Exploring Pineapple + Color

In a previous provocation the children explored pineapple using grilled pineapples and mixed with cinnamon and brown sugar. When the children took the first bite they were asking for more.

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In this provocation we used the leftovers of the pineapple so the children can learn about texture, since the inside feels like slime with a yellow color and the other side is bumpy with a different color. This helped the children with their sense of touch. We provided two colors, green and yellow paint to represent and emphasize the color of pineapple. The children also had a chance to taste once again!

 

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One child smelled the fruit and then another child did the same. Then they were asked if it smelled good, and many shook their head yes. Another child sliced the pineapple with green using an up and down motion. One child was more interested in painting but not on the slice sitting on the paper. Another child took a bite of the slice then gave a big smile to the teacher. The purpose of the project was for the children to explore different possibilities with the pineapple since typically at this age they are only familiar with eating the pineapple.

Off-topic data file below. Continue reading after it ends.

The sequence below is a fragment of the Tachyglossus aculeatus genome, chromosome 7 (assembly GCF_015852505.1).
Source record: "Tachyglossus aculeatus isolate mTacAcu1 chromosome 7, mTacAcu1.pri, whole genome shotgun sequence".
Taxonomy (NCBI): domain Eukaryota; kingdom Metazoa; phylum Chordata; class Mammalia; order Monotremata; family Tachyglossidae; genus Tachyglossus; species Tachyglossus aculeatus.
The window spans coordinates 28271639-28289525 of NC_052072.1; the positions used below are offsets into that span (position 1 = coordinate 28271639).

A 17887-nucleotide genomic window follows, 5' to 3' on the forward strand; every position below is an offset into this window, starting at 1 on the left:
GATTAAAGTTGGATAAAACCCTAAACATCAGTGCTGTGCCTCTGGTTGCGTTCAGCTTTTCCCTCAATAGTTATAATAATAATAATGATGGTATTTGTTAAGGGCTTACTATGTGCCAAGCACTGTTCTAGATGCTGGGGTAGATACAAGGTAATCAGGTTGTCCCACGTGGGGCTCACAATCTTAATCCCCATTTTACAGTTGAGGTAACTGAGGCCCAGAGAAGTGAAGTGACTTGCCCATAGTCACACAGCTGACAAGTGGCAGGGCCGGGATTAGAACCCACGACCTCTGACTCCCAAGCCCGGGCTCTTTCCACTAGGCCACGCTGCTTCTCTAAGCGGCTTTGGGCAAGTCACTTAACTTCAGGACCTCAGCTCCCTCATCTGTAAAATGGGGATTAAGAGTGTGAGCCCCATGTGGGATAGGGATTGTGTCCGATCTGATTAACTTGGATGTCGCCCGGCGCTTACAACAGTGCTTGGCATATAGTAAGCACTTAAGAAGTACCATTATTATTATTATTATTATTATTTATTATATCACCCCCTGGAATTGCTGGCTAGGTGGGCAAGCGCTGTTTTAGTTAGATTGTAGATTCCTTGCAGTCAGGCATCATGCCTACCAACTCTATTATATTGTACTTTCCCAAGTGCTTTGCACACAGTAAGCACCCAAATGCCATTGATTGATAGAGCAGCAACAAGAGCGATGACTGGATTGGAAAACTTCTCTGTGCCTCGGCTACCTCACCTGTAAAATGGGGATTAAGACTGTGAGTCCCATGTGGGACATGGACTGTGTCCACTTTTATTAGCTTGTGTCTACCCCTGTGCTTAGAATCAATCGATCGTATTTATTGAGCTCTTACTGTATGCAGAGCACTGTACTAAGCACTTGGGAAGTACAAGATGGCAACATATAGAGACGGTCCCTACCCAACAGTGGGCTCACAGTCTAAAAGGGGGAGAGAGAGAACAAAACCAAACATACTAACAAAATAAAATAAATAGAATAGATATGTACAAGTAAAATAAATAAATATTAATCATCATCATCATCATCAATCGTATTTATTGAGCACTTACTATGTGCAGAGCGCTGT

This exploration provided an engaging experience for the children to understand the concept of texture by using their sense of touch as they explored the pineapple. This allowed the children to practice their fine motor skills while highlighting color recognition by associating bright neon yellow and lime green paint with pineapple. Asking the children their taste preference for pineapple not only demonstrates their ability to use their taste buds but shows the students that their opinions are valued in their learning environment.

By giving the children an opportunity to explore new things with pineapples promotes creativity.  We will continue to use the pineapple and other foods for the children to explore as we develop the curriculum in our classroom.

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“In Reggio the process of learning involves making connections and relationships between feelings, ideas, words, and actions.”

–Debbie LeKeenan and John Nimmo

 

 

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